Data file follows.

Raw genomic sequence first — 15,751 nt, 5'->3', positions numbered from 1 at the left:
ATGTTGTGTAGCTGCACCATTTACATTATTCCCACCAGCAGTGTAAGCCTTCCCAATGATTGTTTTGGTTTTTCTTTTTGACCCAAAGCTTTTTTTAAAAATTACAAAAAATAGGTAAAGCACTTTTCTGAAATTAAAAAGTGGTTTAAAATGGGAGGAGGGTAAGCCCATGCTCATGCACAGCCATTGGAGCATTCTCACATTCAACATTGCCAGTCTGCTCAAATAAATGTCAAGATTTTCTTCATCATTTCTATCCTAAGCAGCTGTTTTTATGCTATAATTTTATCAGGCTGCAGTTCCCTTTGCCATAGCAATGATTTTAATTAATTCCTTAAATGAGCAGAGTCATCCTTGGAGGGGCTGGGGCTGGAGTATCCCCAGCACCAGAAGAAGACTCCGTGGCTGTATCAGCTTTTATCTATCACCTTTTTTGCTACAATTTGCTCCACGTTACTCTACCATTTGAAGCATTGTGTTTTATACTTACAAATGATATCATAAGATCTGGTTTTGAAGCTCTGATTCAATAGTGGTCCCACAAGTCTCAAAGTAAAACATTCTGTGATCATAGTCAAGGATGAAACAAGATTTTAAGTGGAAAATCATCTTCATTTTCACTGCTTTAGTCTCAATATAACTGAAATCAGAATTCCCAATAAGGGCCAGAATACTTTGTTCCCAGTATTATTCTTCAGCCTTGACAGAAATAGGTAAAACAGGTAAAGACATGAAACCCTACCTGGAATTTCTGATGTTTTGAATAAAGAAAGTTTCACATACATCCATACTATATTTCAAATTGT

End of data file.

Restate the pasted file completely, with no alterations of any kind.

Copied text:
Raw genomic sequence first — 15,751 nt, 5'->3', positions numbered from 1 at the left:
ATGTTGTGTAGCTGCACCATTTACATTATTCCCACCAGCAGTGTAAGCCTTCCCAATGATTGTTTTGGTTTTTCTTTTTGACCCAAAGCTTTTTTTAAAAATTACAAAAAATAGGTAAAGCACTTTTCTGAAATTAAAAAGTGGTTTAAAATGGGAGGAGGGTAAGCCCATGCTCATGCACAGCCATTGGAGCATTCTCACATTCAACATTGCCAGTCTGCTCAAATAAATGTCAAGATTTTCTTCATCATTTCTATCCTAAGCAGCTGTTTTTATGCTATAATTTTATCAGGCTGCAGTTCCCTTTGCCATAGCAATGATTTTAATTAATTCCTTAAATGAGCAGAGTCATCCTTGGAGGGGCTGGGGCTGGAGTATCCCCAGCACCAGAAGAAGACTCCGTGGCTGTATCAGCTTTTATCTATCACCTTTTTTGCTACAATTTGCTCCACGTTACTCTACCATTTGAAGCATTGTGTTTTATACTTACAAATGATATCATAAGATCTGGTTTTGAAGCTCTGATTCAATAGTGGTCCCACAAGTCTCAAAGTAAAACATTCTGTGATCATAGTCAAGGATGAAACAAGATTTTAAGTGGAAAATCATCTTCATTTTCACTGCTTTAGTCTCAATATAACTGAAATCAGAATTCCCAATAAGGGCCAGAATACTTTGTTCCCAGTATTATTCTTCAGCCTTGACAGAAATAGGTAAAACAGGTAAAGACATGAAACCCTACCTGGAATTTCTGATGTTTTGAATAAAGAAAGTTTCACATACATCCATACTATATTTCAAATTGT